I am going to give canola oil its own little paragraph here, because so many people have been led to believe that this is a healthy oil they should be using every day, and I want to make it clear that this is just not the case. Canola is Rapeseed oil that has been genetically modified to remove most of the erucic acid (a fatty acid that causes heart lesions) this oil contains in its original state. Canola oil (name derived from “Canadian Oil,” Canada being where most of the newly genetically-modified rapeseed first came from, and the name “Rape Seed Oil” not exactly fitting the oil industry’s bill for its advertising image ) was created by the oil industry in the late 1980s in an attempt to come up with an oil high in monounsaturated fats that was easier and cheaper to produce than olive oil. Today’s canola oil is extracted either by solvent use, or by high-temperature mechanical pressing. The safety of these processes has been questioned by such lipid experts as Mary G Enig (see “Related Readings” for her books and articles, which I highly recommend for anyone interested in this subject).
Moreover, the omega-3s in Canola are subjected to such high temperatures for extraction that they become rancid (all polyunsaturates oxidize at very low temperatures, and spoil when exposed to light), and then must go through a deodorizing process, which in turn apparently turns a large number of the omega-3 fatty acids into trans fats. Canola oil used in processed foods is usually hydrogenated (turned into trans fats). There have also been studies done that indicate that canola oil creates a deficiency of vitamin E, and that even low-erucic-acid canola can cause fibrotic heart lesions, especially when consumed over time as part of a diet that is low in protective saturated fat. Furthermore, the FDA does not allow the use of canola oil in infant formula, because it seems to retard growth. Hmmm… If even the FDA says it’s not good for babies, why would anyone think it would be healthy to feed to a 4 year old, a 6 year old, or even an adult?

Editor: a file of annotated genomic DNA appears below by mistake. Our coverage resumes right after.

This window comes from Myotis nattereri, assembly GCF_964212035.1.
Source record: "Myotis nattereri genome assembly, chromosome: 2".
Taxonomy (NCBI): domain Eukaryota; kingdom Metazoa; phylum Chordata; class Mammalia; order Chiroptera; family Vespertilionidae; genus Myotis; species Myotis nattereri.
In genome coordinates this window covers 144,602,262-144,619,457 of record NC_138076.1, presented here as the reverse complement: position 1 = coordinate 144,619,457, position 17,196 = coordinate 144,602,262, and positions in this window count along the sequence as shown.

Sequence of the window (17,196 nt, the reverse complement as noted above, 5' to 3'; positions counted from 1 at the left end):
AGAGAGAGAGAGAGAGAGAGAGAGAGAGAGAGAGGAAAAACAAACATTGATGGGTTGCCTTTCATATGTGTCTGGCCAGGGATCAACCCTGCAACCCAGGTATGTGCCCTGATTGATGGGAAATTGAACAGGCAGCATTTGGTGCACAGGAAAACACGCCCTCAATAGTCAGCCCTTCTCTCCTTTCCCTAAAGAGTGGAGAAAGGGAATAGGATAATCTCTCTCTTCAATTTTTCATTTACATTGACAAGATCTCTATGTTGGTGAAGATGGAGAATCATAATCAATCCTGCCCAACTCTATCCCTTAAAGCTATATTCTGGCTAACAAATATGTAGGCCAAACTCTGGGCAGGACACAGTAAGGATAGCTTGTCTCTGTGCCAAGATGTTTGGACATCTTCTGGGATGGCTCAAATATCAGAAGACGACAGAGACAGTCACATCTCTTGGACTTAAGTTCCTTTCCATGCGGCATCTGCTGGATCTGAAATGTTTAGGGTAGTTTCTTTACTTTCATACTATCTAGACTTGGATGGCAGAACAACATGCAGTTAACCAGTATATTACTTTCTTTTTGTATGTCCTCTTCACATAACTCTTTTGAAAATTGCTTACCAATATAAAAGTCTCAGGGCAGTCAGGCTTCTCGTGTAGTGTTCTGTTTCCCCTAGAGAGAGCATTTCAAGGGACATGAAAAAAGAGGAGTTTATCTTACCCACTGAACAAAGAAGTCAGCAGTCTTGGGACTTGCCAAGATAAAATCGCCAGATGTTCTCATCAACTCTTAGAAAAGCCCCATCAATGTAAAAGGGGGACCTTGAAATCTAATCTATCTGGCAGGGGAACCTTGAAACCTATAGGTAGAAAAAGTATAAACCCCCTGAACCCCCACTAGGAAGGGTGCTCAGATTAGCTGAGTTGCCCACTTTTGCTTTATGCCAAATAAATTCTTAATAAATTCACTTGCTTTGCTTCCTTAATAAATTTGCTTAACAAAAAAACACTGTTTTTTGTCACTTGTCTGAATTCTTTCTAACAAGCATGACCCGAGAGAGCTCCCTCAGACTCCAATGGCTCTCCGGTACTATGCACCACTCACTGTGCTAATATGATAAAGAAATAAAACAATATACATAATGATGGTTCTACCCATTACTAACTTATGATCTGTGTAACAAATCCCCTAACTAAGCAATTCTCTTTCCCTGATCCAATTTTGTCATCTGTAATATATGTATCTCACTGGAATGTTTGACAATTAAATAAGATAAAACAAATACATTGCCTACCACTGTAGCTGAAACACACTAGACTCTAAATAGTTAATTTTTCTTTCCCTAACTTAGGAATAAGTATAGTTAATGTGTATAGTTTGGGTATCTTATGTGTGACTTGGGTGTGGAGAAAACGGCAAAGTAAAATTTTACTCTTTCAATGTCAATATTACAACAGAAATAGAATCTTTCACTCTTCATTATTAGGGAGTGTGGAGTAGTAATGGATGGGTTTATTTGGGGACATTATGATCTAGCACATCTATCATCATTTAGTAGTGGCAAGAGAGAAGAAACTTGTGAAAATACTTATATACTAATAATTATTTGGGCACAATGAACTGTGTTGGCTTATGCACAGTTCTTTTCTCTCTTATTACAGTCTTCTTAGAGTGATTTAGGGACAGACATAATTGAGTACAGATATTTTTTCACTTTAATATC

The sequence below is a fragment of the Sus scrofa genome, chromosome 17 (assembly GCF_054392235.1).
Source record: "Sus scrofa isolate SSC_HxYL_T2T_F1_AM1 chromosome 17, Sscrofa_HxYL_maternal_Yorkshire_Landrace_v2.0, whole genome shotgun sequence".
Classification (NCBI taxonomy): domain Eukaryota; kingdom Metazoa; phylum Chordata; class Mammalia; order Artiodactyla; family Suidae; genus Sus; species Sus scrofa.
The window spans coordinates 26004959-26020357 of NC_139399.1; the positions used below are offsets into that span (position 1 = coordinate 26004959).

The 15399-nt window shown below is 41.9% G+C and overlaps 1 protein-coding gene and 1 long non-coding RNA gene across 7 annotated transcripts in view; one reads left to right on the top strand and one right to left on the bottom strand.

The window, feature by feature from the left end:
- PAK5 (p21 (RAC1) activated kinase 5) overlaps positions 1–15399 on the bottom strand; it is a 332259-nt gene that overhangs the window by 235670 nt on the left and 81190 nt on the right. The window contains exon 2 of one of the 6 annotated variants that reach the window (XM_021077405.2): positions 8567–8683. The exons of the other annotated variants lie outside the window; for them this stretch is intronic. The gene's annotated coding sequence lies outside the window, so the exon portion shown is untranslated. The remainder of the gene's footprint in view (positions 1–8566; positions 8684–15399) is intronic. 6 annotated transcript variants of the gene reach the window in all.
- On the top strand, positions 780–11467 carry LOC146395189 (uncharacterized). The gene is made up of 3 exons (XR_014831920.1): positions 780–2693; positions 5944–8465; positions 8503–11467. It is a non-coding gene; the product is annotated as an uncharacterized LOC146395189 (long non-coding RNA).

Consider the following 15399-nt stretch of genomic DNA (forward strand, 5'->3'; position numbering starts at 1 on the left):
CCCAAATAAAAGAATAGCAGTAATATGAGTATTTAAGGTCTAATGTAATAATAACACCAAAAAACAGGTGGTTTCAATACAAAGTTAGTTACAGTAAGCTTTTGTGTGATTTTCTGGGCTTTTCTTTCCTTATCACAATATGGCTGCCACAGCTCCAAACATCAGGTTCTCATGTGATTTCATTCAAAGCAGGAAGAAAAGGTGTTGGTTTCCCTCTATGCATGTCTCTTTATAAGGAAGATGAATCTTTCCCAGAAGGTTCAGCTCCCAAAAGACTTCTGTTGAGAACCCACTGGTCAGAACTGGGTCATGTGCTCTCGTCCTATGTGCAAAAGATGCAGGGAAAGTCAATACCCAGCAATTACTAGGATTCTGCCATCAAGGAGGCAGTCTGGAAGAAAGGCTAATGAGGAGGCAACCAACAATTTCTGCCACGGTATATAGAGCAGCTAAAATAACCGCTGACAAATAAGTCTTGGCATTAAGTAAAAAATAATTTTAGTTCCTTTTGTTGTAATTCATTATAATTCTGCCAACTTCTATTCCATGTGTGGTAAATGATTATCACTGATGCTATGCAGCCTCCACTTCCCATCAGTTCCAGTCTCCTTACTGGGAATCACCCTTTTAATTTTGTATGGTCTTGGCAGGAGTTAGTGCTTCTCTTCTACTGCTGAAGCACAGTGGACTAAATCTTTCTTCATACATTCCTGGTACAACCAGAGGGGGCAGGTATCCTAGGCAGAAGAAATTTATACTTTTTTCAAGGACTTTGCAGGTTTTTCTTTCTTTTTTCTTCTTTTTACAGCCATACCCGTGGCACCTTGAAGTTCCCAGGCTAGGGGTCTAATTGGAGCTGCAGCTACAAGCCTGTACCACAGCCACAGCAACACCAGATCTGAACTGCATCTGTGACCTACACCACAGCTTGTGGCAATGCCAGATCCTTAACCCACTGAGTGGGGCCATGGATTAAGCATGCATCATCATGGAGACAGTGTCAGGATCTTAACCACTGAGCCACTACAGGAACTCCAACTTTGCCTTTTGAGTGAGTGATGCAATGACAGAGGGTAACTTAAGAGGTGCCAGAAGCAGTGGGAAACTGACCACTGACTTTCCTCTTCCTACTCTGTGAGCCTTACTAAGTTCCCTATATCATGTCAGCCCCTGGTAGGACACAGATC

So, Canola oil out of the way (and hopefully out of your cupboards after you do a little more reading), what oils/fats should you be using? Well, to sum up, and give you a “cheat sheet” for oils and how to use them:
I’ve mentioned butter and coconut oil above, both of which can be used for cooking at medium-high temperatures (and of course eaten raw).
Ghee (clarified butter) is great for cooking, as it has had all the milk solids clarified out of it, so can be heated to higher temperatures, and stores for long periods of time (as does coconut oil) with no problems (unlike polyunsaturated oils).
Extra-Virgin, organic olive oil, which mostly consists of monounsaturated fat, the most important of which being oleic acid, which has been determined to be extremely good for the heart. Olive oil is also very high in phenols, very strong anti-oxidants. Monounsaturated fats lower LDL cholesterol and raise the protective HDL. This is a very healthy oil, however, the longer-chain fatty-acids it contains are more likely to contribute to building up body fat than the short- and medium-chain fatty acids found in butter and coconut oil, so don’t be drinking it! Can be used to cook at low to medium temperatures, and used raw (contains lots of vanadium, which diabetics especially need more of).
Something most people in this country don’t know, but the french are well aware of:chicken and duck fat are largely monounsaturated, very healthy fats, as is real lard. These are very stable fats to use for cooking.
Sesame oil (again, unrefined, cold-pressed, organic) is very high in omega-6s (inflammatory fatty acids), however, it also contains a potent anti-oxidant called sesamol, plus two related compounds called sesamin and sesamolin. These combined are what keep sesame oil from going rancid, while also inhibiting inflammation in the body. Sesame oil also has 40% monounsaturated fat, but because of its high omega-6 content, I say use it sometimes, for flavor and variety, but use it sparingly (and if cooking with it, only over low-ish heat).
Oil to eat for omega-3s:lots of fish oil from cold-water fish:salmon, herring, mackerel, sardines, sablefish, etc., and/or taking it in capsule or other supplementing form (krill oil, fermented cod liver oil are ones we use and I recommend).